Just past Ross Road, Huntington tilts up, dramatically. Dick was at the front of the paceline at the time, and he wasn't observing the usual convention of slowing down and struggling once the hill starts. He just zipped up and over the crest - 63 years old, how was he doing this?
Back down the hill Nobo was cracking. What a relief - an excuse not to chase Dick. However this wasn't a usual slow down. It wasn't long before we realized that it was more than sleep deprivation or a standard issue bonk that was clobbering Nobo. (His son had been sick...his wife had been sick...we should have been able to put 2 and 2 together more quickly...) He started telling us to ride on without him, but I thought I recognized his trademark stoicism and we stayed with him for a time. Eventually though he pulled over and told the three of us to beat it, and though it has never been de rigeur to leave another rider behind to die in the ditch, it looked this time like he really meant it. We took off and left Nobo to face alone demons within.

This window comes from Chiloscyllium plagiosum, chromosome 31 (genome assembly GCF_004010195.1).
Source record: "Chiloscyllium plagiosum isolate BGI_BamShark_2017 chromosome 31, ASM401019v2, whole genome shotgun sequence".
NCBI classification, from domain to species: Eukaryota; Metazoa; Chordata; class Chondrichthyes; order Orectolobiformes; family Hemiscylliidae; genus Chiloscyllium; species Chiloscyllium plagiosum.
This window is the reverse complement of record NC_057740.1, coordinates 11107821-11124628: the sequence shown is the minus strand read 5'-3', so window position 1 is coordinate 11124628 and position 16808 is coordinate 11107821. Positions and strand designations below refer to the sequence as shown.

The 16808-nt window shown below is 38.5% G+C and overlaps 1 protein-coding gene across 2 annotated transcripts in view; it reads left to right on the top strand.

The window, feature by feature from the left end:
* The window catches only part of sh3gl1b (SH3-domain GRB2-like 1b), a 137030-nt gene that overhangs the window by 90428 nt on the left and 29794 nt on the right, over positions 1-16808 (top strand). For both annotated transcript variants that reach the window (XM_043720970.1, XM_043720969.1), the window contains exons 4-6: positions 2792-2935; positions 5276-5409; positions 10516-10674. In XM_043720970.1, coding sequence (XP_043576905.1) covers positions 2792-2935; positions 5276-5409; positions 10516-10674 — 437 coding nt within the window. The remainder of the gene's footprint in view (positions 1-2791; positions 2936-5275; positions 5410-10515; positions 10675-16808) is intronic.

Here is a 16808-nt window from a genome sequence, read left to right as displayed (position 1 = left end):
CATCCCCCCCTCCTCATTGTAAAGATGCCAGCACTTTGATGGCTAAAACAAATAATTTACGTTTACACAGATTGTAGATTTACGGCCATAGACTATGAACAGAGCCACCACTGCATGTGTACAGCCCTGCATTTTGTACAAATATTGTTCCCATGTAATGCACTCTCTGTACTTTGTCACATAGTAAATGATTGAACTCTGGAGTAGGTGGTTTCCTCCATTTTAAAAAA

With 25 kms to go all that remained was for Patrick, Peter, and me to sail in on cruise. But again, it was not to be. It wasn't long before Peter took a pull and then stayed up front for the rest of the ride. Once more, I found myself riding at my limit, though Patrick seemed to be faring a little better. At an astonishing pace Peter dragged us through familiar Langely country roads and eventually into Fort Langley. And there was Manfred in front of the Fort Langley Pub ready to stamp us in. Dick was there too of course, smiling as always, and as it turns out he hadn't been there all that long.
"Look at that everyone, the pub is open."